San Luis Obispo’s homeless barred from services
April 19, 2013
Scores of homeless, barred from Community Action Partnership of San Luis Obispo’s homeless services, spend their days begging for food, looking for shelter and avoiding city police who target them.
CAPSLO receives more than $60 million in government funding and support each year to provide services to those in need, including San Luis Obispo’s homeless population. But, the homeless are required to follow a set of rules imposed under the tenure of Dee Torres, homeless services coordinator. If the homeless don’t follow the rules, they are suspended or barred from receiving help.
Peggy Fowler, a former 20-year employee CAPSO’s homeless services, says the refusal to provide food to homeless barred from services is not only cruel, but also increases the likelihood someone will resort to stealing in order to eat.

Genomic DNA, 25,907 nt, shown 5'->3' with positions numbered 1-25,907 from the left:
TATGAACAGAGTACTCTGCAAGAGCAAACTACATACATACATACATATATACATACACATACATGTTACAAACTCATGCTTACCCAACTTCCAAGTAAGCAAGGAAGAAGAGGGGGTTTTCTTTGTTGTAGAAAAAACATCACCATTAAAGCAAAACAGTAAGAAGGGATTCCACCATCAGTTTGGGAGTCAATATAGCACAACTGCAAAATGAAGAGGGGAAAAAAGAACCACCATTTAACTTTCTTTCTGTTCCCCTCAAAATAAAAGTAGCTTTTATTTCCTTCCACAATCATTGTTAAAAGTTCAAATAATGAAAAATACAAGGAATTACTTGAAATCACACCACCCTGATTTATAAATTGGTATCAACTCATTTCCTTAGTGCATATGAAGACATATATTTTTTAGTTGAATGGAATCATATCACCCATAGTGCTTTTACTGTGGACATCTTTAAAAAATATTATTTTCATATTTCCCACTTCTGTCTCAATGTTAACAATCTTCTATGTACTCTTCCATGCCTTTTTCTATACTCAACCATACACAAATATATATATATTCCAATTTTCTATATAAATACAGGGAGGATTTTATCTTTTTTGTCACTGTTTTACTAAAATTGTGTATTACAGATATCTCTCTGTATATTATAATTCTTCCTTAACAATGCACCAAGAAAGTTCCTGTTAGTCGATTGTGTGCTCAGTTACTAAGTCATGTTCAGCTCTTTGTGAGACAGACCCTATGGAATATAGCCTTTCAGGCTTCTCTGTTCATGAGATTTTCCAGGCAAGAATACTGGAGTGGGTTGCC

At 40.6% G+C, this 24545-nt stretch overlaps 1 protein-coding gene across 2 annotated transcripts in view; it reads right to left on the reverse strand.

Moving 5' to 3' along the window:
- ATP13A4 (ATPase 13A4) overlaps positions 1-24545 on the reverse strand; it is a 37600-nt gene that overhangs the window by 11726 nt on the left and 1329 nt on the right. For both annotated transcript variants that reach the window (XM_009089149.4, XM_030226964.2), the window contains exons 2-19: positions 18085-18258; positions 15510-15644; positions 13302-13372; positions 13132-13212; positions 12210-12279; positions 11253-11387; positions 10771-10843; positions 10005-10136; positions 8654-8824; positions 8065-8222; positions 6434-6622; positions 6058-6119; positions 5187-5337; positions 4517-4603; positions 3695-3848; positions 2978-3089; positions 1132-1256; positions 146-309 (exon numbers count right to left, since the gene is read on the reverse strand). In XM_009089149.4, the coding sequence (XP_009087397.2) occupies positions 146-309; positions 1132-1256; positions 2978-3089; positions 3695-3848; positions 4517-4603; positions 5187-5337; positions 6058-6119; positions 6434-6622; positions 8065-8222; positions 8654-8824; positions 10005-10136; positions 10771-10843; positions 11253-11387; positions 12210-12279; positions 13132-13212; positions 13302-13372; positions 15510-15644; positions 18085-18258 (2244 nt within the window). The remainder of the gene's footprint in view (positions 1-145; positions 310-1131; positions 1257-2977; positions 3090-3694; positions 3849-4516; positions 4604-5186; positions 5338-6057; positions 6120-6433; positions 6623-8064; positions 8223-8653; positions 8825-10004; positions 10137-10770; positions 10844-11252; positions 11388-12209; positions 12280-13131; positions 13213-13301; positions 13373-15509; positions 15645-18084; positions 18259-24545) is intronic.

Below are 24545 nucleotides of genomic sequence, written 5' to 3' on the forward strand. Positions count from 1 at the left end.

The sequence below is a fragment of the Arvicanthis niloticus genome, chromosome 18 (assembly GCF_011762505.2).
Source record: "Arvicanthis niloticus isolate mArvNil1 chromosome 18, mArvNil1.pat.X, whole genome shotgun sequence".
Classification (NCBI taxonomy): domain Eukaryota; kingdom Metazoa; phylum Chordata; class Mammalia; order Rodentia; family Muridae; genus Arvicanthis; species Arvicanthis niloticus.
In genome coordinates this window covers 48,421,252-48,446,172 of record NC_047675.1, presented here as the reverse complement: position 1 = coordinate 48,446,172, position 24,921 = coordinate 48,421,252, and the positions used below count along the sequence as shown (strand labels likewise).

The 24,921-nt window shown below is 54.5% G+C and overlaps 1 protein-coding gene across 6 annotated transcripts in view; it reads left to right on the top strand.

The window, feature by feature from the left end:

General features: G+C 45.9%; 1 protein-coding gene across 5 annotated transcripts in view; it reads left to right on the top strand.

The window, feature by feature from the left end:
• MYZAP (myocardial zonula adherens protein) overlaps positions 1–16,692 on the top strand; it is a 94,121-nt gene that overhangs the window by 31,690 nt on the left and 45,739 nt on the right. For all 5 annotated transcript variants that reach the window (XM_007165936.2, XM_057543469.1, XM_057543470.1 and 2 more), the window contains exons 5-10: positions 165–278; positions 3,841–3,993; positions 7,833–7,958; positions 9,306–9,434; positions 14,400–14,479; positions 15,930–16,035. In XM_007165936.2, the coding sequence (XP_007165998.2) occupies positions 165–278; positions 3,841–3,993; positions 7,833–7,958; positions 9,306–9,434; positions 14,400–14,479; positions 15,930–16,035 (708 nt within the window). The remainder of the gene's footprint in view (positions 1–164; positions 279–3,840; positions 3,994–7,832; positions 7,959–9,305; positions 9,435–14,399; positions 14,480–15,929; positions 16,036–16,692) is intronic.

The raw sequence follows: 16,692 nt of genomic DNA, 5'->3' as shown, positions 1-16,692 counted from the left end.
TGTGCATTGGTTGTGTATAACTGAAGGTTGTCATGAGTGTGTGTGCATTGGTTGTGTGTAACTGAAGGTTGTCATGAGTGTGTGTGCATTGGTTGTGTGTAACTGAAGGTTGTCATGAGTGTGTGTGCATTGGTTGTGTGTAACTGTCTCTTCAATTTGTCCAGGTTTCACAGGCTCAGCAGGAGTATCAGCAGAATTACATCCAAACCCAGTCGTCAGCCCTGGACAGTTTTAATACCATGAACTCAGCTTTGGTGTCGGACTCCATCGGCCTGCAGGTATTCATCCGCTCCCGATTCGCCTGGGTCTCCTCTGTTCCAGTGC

“Suspensions from homeless services are for violation of the rules which include throwing a cigarette butt on the ground or arriving five minutes early,” Fowler said. “I felt that making someone sleep in the dirt for failing to do a chore is wrong.”
The rules include a ban on giving food to homeless persons who have been suspended from the program, entering the Prado Day Center through the driveway on foot and failing to control the physical tics and other behaviors resulting from medical conditions or mental illnesses.
If a homeless person fails to follow Torres’ rules, she bars them from receiving meals and a place to sleep and shower, according to the program’s rules and dozens of citations CCN staff have viewed. Many of those barred are refused services for months or years because they are unable to make it through a laborious readmission process Torres has put into place, Fowler said.
“The individuals who are homeless have priorities like, ‘where can I go to the bathroom,’ ” Fowler said. “We are withholding services that are paid for by both the federal government and the local community. Their whole system and lack of recourse is not right. The punishment of refusing food and shelter is pretty severe considering the rules broken.”